J

  7. They should also set up a show, “To Catch a Gambler” where the setup an online poker game, then the cops take ’em down for some good ‘ole fashioned SEVERE punishment!

  8. When Attorney General Alberto Gonzales gave a speech about a major initiative to combat the “growing problem” of Internet predators, he cited a statistic that 50,000 such would-be pedophiles were prowling the Net at any given moment and attributed it to Dateline.

    And how many undercover cops are prowling the Net trolling for the predators? Given that local news shows San Antonio PD busting pervs about once a month I’d Goldilocks the number collected nationally at 5,000.

  9. A comepeting network should set up a countersting. See if they can figure out where NBC and Perverted Justice are set up, then have an actual minor logon and see if they can get someone on the other end to solicit sex first. And do the same type of show with cops and all. At the very least it could get a highly rated show off the competitor’s roster.

  10. I always thought what they should do is get an actual minor, then have them go on the net and claim to be over 18, then when the perverts show up bust them for soliciting a minor. I think they would potentially catch more predators if those at the other end didn’t believe they we soliciting a minor.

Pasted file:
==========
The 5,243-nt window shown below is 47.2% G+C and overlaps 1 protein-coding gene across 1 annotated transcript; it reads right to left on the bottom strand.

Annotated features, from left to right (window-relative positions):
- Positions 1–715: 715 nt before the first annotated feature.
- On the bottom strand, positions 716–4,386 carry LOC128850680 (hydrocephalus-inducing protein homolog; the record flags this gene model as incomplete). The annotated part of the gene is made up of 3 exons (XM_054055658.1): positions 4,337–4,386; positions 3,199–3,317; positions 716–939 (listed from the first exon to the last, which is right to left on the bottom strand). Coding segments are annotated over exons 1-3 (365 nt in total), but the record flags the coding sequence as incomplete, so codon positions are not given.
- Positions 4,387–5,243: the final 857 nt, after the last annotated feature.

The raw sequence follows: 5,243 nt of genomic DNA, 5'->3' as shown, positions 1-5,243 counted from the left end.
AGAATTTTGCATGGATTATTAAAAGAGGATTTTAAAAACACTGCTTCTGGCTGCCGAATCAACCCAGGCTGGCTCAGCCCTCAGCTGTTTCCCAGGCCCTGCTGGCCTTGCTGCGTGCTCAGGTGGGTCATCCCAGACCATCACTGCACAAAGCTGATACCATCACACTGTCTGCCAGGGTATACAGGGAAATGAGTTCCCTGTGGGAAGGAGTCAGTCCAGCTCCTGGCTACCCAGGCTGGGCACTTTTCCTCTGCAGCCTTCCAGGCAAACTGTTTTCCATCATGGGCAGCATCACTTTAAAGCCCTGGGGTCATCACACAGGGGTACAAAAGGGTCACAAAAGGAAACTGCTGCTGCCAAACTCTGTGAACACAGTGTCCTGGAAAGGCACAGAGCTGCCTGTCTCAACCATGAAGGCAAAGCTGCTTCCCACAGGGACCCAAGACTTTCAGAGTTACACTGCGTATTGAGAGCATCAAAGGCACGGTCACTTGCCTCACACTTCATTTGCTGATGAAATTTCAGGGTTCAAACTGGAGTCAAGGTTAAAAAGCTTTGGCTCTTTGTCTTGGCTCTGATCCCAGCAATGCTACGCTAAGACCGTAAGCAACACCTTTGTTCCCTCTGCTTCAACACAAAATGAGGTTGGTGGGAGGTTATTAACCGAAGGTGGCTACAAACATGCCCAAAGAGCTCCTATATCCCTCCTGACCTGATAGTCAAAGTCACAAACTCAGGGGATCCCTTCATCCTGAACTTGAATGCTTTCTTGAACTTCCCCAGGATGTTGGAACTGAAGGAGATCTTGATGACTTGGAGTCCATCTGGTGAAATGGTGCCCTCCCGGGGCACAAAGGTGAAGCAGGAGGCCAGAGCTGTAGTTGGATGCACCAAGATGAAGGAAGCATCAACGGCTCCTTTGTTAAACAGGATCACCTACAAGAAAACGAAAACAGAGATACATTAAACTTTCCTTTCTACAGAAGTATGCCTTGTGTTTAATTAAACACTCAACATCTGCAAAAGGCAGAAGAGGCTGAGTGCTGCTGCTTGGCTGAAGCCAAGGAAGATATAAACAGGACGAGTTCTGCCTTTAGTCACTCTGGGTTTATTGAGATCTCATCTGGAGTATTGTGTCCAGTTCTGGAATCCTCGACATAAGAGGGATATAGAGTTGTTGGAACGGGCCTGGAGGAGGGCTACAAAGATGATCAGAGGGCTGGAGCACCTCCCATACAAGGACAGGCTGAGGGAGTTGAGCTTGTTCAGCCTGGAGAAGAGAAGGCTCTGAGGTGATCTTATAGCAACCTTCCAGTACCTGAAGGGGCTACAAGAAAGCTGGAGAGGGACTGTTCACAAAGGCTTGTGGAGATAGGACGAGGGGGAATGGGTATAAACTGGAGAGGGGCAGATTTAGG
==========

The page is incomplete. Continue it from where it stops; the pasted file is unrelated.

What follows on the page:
11. Jane, you sound sexy (and stupid), thats great for me…

  12. Maybe Radley Balk should start claiming that 50,000 innocent people are killed a year in SWAT raids gone badly. That might penetrate the media… 😛

  13. Balko, even…

  14. I’ve been posting here for a couple of years, and I’m still not sure if Jane/Juanita is for real, or just a trolling jokester.

  15. If it REALLY hit all Hit N Run bases, it would’ve had a Kinks reference in the title.

    OK, how about an ELO reference then: Dreaming of 50,000

  16. Lamar,

    What is the meaning of your comment? In all seriousness — do child predators/pedos do that sort of thing? Just looking for clarification.

  17. what is there more of on the on the internet:

    real psychos trawling for victims?

    or cops (and TV guys) looking for perverts?

    I see a chat room with 10 people in it…

    all cops